0 Comments

Well I had it all planned out didn’t I? I declared but a few weeks ago that I’d use this blogging space to assess and appraise each of the three planets I’m going to devise a scented experience for in order to devise a strategy going forward. Only problem is in the middle of last week I decided exactly what I was going to do, and what I’m going to do doesn’t need the assessment of each planet. What it needs is consideration of how these planets are related from the context of Greek Mythology.

You see, the planets of my choosing are Uranus, Saturn and Jupiter. When Greek Mythology is applied to these planets, they become Ouranos, Kronos and Zeus. They become Gods. Moreover, Ouranos is Kronos’s father, and Kronos is Zeus’s father. Therefore a direct family line can be traced between all 3. albiet a Godly one.

So what to deduce from this, as a fine art perfumer? Well a there’s certainly something to explore within the concept of the family, especially the capacity families have for history, memory, nostalgia and how such notions link to scent. Often, the first perfume someone experiences is owned by a family member, and this perfume becomes revered due to the trappings of nostalgia.

Informed by this, My work will comprise 3 perfume portraits that represent each God. Each portrait will constitute nominally the same composition, but altered slightly in line with the narrative of each God and their relationship to each other. For example, Uranus will house a musky quality, referencing sex and masculinity; but that will disappear in Saturn’s composition, referencing how Saturn castrated Uranus within Greek mythology. This will highlight the capacity fragrance has for narrative.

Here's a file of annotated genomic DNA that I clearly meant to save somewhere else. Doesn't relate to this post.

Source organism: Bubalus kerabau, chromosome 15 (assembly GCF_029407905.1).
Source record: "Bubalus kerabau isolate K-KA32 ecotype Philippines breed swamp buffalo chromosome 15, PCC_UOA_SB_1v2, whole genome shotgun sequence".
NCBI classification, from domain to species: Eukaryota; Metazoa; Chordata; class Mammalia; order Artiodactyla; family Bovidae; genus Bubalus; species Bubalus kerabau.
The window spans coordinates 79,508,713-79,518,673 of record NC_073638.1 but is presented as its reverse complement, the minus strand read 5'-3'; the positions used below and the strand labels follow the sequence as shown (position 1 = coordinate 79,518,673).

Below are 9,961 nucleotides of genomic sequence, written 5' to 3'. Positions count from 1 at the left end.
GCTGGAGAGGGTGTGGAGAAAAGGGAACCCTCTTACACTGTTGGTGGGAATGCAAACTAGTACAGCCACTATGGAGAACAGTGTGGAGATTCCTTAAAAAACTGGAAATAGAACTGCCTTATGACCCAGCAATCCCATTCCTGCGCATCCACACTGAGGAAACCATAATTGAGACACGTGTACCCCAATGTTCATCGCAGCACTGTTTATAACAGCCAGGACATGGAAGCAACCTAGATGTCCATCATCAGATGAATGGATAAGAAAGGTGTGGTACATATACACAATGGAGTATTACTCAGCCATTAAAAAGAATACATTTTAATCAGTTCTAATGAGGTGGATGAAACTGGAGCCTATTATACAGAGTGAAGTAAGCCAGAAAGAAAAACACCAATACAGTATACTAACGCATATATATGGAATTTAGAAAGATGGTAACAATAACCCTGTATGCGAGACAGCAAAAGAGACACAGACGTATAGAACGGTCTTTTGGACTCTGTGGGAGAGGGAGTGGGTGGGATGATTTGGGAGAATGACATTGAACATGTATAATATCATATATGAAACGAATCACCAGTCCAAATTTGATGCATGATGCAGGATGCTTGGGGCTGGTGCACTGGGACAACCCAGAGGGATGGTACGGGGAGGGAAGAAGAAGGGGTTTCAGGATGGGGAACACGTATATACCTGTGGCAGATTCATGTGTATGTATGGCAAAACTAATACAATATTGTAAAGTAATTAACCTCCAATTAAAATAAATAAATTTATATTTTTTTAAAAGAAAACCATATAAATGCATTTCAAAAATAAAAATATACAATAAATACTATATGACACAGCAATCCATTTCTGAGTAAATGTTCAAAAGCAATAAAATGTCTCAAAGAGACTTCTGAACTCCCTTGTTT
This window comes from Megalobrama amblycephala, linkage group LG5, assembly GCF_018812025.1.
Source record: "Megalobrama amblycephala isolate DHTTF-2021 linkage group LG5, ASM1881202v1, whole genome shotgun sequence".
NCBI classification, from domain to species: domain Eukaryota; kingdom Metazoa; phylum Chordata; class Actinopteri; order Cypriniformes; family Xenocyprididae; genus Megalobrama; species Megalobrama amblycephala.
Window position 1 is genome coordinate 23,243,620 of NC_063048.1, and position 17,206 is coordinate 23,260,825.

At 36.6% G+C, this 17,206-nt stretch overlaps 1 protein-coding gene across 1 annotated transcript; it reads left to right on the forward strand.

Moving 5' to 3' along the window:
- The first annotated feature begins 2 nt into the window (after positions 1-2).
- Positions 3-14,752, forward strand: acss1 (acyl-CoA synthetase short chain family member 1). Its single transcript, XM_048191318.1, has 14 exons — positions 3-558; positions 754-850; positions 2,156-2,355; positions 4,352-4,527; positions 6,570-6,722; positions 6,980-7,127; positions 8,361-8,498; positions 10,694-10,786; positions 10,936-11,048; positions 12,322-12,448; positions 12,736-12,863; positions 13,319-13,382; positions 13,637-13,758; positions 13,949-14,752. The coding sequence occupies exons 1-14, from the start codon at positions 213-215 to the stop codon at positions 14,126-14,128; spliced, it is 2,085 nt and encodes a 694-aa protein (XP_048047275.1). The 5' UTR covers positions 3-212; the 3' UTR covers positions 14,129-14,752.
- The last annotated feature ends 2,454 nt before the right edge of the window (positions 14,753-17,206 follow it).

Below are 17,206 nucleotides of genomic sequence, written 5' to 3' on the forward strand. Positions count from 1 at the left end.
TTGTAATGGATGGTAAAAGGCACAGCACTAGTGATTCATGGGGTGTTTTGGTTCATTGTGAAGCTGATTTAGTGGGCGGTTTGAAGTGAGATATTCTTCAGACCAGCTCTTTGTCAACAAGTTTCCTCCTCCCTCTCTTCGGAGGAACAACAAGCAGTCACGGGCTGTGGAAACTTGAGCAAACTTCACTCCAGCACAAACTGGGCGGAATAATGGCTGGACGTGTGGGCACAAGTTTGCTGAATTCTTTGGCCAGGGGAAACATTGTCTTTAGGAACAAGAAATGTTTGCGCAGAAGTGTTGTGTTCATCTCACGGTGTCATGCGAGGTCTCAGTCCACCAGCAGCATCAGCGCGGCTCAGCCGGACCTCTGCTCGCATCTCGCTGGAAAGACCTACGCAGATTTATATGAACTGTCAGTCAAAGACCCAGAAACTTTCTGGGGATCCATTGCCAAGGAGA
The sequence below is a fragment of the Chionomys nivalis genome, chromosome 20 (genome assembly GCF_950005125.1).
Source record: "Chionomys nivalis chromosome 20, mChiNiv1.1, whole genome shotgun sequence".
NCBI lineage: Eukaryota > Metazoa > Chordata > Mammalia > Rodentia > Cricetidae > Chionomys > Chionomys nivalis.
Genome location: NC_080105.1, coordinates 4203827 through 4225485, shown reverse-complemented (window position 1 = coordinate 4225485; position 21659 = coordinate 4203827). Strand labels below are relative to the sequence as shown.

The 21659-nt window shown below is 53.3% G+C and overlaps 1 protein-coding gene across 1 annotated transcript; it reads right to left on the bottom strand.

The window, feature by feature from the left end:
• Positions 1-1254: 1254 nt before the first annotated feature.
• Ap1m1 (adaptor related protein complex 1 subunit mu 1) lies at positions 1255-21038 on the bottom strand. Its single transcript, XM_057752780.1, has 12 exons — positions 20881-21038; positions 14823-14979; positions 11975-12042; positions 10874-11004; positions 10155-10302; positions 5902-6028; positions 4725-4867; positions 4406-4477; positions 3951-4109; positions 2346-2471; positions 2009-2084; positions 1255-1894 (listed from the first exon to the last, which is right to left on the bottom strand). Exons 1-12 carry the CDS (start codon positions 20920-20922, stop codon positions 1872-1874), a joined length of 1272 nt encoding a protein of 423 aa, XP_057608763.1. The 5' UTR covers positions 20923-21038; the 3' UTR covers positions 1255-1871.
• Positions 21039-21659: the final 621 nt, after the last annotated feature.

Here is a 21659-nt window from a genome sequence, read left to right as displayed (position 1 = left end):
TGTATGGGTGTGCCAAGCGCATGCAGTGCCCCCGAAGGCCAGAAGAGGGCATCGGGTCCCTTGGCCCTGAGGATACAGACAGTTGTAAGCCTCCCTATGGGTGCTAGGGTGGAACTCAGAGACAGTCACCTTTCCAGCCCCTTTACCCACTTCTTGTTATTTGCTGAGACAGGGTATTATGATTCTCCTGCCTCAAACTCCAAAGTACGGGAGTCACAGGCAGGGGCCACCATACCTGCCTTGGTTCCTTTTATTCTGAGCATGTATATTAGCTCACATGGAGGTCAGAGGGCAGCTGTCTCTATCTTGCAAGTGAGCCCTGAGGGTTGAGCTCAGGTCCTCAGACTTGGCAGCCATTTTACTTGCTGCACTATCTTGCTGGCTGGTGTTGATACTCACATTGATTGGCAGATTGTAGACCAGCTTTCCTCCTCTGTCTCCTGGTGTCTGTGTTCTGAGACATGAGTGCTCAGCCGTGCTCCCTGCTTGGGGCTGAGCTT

The work will also constitute a tension between the domesticity of perfume and the vastness of the cosmos. This will be referenced in the visual aesthetics of each perfume.

In fact, the eagle-eyed amongst you would have noticed that I have included no visual imagery within my blogs recently. This is because I wanted to firm up the conceptual side of things before I committed to any visual design. Now the concept is in mind I will return next week with livery ideas.

Until next time then!


0 Comments

Perfumed Planets #2 – The Smell of the Sky

Uranus – or Ouranos as the Ancient Greeks would have it – is a primal personification of the sky. The sky is an intangible, ethereal entity that possesses a certain mystery; it is a platform we use to place our contemplative, reflective thoughts, which enables us to associate with it from a philosophical standpoint.

So, how does the fine art perfumer contemplate the sky? Can a scented equivalent for the sky be constructed, and does it translate into a viable scented experience for an audience? Well, the mystical quality the sky bears parallels with fragrance; both possess an intangibility but, if we place them together, perhaps we can establish a firmer understanding of both.

But quite how this manifest itself remains to be seen. intuitively I thought about constructing scented equivalents of the colour blue. I thought about using fresh, clean fragrance notes that, when experienced, would conjure up the image of blue. A sound enough starting point but not one I’m particularly excited by.

But over the last week, something struck me – In Greek Mythology, Ouranos is the father of Kronos, and Kronos is the father of my third planet, Jupiter (or Zeus). Therefore, perhaps I need to devise a scented experience that encapsulates all 3 Gods in a manner akin to how family connotations, nostalgia and the intrinsic link between scent and memory plays its part in why people buy perfume.

Therefore, I pose to myself new questions. Namely, could a scented experience be constructed that appraises the relationships between these Gods while retaining the domestic preconceptions we associate with perfume? And simultaneously, would placing the domestic tenancies of perfume within the context of Greek Mythology reveal the capacity fragrance has for narrative, symbolism and art?